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Patterns and timing make a difference.  We’ve all heard the advice, “don’t eat a big meal too close to bedtime.” Although this advice sounds simple, it’s actually very important and not that easy to follow. We often eat a meal late at night-within two hours of bedtime-precisely because we haven’t made time during the day to enjoy food.  In fact, we let ourselves get so hungry that we don’t really care any more about the joy of eating. We just want something in our stomach! Research shows that the timing and size of our evening meal is closely related to the timing and size of our other meals throughout the day. When we have a cup of coffee in the car on the way to work, grab a sandwich for lunch, or take care of all the household chores before getting around to dinner, we are setting ourselves up for a bad night’s sleep.

A large meal asks our circulatory system to move more blood to our digestive tract. It asks our stomach to secrete more gastric acid. It asks our pancreas to become more active and produce digestive enzymes. It asks the smooth muscles around our intestines to become active. In short, when it comes to our physiology, a large meal does anything but relax us.  In addition, our digestive tracts are set up to work best when we are standing; lying down results in gravity pulling the “wrong way” to help foods digest. Even though the practice of napping after a meal is common, it isn’t ideal from the standpoint of digestion. Sitting and resting are fine. For example, enjoying each other’s company around the table after a delicious meal is a good idea. But lying down to sleep just doesn’t help digestion.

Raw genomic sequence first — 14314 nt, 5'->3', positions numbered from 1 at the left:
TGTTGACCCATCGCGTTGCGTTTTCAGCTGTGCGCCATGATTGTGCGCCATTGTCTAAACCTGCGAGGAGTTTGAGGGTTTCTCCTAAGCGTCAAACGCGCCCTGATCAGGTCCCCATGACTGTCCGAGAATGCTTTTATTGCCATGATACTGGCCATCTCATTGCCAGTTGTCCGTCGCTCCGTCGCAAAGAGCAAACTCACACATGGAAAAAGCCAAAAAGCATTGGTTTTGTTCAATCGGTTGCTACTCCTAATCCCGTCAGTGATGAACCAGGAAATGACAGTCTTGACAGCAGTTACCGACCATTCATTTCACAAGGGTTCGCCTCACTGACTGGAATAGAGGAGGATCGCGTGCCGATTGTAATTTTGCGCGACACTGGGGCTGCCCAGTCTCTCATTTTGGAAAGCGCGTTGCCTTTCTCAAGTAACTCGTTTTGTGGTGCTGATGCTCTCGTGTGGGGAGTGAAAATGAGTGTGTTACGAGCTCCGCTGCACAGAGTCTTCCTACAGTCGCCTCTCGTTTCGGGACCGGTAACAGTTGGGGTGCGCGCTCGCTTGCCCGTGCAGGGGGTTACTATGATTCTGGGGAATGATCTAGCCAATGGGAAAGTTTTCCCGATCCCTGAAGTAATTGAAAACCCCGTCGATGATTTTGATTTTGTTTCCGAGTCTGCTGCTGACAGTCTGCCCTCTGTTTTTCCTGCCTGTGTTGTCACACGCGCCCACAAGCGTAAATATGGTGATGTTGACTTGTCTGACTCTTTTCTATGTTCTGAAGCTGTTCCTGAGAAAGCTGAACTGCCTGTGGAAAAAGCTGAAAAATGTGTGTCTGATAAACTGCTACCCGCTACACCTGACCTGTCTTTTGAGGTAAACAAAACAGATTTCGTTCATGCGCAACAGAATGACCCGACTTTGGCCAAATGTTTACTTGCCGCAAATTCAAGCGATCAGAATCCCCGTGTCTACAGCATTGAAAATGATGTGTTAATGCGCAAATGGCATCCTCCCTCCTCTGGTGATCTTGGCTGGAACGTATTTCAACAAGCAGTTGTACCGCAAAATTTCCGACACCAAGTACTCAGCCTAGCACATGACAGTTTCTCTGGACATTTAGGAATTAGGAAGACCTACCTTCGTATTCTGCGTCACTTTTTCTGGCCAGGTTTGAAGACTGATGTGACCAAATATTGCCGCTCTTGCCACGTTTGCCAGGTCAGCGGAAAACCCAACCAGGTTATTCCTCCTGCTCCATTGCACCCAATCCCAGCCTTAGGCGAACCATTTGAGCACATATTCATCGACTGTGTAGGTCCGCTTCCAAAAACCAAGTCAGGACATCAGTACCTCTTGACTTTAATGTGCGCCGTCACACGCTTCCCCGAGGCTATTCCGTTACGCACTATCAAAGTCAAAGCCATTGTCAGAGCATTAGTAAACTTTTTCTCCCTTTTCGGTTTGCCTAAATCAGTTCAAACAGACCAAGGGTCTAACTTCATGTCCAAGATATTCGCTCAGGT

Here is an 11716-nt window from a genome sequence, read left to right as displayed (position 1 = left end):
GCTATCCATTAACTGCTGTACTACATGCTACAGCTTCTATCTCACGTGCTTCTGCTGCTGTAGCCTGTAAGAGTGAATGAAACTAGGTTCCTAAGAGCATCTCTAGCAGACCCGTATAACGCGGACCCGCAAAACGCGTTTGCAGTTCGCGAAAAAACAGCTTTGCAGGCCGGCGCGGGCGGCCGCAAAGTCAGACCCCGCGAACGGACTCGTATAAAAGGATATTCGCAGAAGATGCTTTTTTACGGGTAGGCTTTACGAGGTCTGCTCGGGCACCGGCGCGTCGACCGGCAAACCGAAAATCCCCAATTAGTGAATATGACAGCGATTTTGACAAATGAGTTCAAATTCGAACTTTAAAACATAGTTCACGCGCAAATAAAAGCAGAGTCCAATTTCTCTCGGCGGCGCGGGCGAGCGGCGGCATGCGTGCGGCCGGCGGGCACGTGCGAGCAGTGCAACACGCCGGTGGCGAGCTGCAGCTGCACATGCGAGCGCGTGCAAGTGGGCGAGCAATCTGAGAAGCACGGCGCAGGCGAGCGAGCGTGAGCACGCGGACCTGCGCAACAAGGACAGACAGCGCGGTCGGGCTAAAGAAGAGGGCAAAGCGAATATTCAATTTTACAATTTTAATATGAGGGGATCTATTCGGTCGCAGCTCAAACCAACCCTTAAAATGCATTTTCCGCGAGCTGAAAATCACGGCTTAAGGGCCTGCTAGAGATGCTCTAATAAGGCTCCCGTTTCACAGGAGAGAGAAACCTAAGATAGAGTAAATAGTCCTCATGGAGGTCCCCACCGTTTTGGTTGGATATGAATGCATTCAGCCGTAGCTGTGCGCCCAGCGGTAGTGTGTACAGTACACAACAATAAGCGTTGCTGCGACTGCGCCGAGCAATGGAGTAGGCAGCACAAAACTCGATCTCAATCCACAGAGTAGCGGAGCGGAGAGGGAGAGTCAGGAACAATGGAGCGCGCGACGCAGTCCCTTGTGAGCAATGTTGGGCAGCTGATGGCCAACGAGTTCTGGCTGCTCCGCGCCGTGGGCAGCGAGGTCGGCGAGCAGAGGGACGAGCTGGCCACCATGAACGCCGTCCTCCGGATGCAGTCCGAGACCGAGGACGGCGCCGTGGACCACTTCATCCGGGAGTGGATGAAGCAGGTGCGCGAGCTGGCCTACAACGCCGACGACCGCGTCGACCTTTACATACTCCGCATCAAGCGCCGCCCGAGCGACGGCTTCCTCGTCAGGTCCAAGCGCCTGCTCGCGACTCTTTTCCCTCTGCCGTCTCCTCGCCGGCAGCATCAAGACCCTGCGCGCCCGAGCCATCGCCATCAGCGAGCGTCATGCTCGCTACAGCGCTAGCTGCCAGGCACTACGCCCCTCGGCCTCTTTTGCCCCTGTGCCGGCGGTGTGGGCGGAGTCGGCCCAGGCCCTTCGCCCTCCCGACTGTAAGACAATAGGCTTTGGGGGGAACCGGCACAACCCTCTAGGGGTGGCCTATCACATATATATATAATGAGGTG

It’s also worth thinking about the physiological purpose of eating in regard to late-night meals. Nutrients and energy get released from food after we eat, not before. They help increase our vitality hours after the meal has been eaten; they cannot go back and compensate for a prior day’s worth of activity that received no nutritional support. The time to have our largest meal is always before we need the most nutritional support, i.e., before we have the most physically demanding part of our day. Sleep is the least physically demanding part of the day, and the least logical target for release of food energy and nutrients. We tell ourselves we’ve had a hard day, and we’re starved, but at this point, it’s too late to repair any nutritional damage done. We need the nourishment before the hard day (and hopefully it will make the day less difficult). I should also mention how important it is not to go to bed actually hungry; this can interfere with sleep, usually by failing to keep the brain supplied with enough glucose (sugar).